Please be aware of this! It is low-hanging fruit for the scammers.
This is NOT an Alert issued by the IRS or any tax agency. We feel the potential for scams against taxpayers warrants a pro-active announcement.
The IRS has rolled-out a new Cash Payment Option to allow taxpayers to pay their tax obligations in cash. Naturally, this is being touted as a convenience to the taxpayer, but it's opening the doors to even more scams, identity theft and financial attacks. Please beware.
In short, this process involves an online application, email and/or text messages between the taxpayer, the IRS and a service provider known as OfficialPayments.com or PayNearMe, and finally, payment is made at a participating 7-11 store in 34 states. Of course, there is a fee for this convenience, albeit a small one. (As of this writing, the fee is $3.99 per payment transaction.)
To be frank, this idea is dubious on many levels.
With the end of the year upon us and tax season close on its heels, we are very likely to see scams of all sorts trying to take advantage of this new convenience. It is a complicated procedure that the average taxpayer is unlikely to be familiar with or understand.
The process starts by the taxpayer visiting the PayNearMe website. Please note: although this site displays the IRS logo, it is a third-party site – they have been authorized by the IRS, but they are not the IRS. The taxpayer then provides information necessary for the IRS to verify identity and amount owed. It will take the IRS two to three days to verify the information, after which the taxpayer will receive an email or text message from PayNearMe. This message will include instructions and a payment code. Finally, the taxpayer goes to a participating 7-11 store to make payment and receive a receipt. The payment will typically take two days to be posted to the taxpayer's account.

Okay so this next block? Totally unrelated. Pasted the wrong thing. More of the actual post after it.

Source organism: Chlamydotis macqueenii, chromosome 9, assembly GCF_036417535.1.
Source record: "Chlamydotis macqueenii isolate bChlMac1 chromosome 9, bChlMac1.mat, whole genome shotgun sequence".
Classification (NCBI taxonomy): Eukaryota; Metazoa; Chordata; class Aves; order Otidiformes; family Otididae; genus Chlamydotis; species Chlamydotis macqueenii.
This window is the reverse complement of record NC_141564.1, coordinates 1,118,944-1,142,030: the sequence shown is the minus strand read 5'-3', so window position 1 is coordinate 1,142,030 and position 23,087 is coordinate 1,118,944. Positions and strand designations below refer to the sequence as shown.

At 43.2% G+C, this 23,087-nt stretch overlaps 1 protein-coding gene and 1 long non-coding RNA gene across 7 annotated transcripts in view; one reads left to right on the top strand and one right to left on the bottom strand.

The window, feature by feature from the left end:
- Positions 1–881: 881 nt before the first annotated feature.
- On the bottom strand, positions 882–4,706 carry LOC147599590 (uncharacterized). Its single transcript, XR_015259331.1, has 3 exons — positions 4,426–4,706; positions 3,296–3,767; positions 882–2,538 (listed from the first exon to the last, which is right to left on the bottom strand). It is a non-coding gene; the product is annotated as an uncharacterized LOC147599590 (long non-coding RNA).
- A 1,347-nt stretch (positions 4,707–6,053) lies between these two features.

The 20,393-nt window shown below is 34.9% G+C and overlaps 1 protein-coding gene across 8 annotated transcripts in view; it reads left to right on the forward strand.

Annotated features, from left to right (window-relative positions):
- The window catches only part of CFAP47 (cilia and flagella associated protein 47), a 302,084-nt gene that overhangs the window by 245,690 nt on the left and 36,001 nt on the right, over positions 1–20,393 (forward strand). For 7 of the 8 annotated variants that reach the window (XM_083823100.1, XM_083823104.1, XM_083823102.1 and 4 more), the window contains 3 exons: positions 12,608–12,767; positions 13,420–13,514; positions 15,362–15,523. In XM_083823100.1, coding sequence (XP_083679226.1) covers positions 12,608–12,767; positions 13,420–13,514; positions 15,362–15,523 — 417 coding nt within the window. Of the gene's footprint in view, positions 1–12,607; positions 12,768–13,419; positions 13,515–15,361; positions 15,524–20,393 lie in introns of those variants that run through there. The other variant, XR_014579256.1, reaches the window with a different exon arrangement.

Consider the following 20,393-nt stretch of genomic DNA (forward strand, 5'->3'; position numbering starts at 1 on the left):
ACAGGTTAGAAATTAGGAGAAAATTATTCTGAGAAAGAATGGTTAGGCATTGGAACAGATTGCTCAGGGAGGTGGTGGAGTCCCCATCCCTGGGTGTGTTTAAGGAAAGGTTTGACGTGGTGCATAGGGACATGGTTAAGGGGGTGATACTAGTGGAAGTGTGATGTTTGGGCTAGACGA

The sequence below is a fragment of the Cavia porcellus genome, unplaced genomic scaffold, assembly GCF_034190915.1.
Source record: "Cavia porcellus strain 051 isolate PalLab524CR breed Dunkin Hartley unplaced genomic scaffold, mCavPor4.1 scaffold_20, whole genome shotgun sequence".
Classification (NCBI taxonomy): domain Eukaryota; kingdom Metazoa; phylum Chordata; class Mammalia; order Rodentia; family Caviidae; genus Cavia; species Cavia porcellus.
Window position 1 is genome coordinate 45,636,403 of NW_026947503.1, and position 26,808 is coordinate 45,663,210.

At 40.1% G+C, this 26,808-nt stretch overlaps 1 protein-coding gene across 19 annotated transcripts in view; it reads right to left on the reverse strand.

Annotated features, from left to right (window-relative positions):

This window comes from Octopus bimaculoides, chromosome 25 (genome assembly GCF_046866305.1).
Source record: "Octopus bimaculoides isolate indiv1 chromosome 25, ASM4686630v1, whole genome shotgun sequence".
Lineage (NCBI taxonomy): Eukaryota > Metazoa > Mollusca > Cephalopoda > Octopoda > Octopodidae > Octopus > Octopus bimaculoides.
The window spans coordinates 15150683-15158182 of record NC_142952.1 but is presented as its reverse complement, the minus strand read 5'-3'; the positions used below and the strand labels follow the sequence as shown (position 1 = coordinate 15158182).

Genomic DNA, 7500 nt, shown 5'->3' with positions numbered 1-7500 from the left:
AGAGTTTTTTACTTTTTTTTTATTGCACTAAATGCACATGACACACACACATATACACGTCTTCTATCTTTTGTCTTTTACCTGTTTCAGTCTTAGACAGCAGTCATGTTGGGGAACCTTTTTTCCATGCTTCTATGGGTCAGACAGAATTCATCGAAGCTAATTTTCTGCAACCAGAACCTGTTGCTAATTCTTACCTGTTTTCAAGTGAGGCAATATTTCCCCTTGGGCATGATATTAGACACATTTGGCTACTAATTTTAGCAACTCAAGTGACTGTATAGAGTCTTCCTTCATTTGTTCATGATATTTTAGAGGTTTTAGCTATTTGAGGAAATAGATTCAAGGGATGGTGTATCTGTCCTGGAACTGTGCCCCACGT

As you can see, this procedure is not quick – it will take at least 4 to 5 days for payment to be applied to the taxpayer's account, assuming there is no glitch in the system. It is this delay and the complicated system of emails / text messages that adds confusion to this payment option. It is that confusion that the scammers will be exploiting.
To make matters worse, demographically speaking, this option is most likely to appeal to lower-income taxpayers, taxpayers for whom English is not their primary language and other vulnerable groups. The bad guys know this and are chomping at the bit.
It is a tempting target for the scammers!
What to Know
According to the IRS's website, "Taxpayers will only receive an email from OfficialPayments.com or PayNearMe if they have initiated the payment process." This is important! Neither the IRS, PayNearMe nor any other third-party should initiate this process with you!
If you receive an unsolicited, unexpected email or text message purporting to be from the IRS or anyone related to the Cash Payment Option:
- DO NOT RESPOND!
- Recognize that this is a scam!
- Contact a qualified tax professional or the IRS for guidance.
- Report any such phishing schemes to email@example.com
There are too many outside players involved, it's ripe for scammers, there are better alternatives and the risk is too great ... stay away from this option!
Frankly, the convoluted process and the time delay make this a less attractive option. The taxpayer will need to save the receipt received from 7-11 in the event the payment isn't properly applied to his account. Without that receipt, the taxpayer will have no evidence if the IRS should question payment.
Although this is being touted as a convenience to the taxpayer, recognize that this is really a convenience for the IRS - another way to collect money. There is nothing inherently wrong with that – smart businesses do it all the time. But, as I hope you can see, this really isn't more inconvenient for the taxpayer at all.
There are better alternatives. For our clients, each tax return that requires a payment includes instructions for alternate payment methods. Also, the IRS offers additional payment options on its website at IRS Payment Options.
— Mon, Dec 5, 2016 @ 10:08am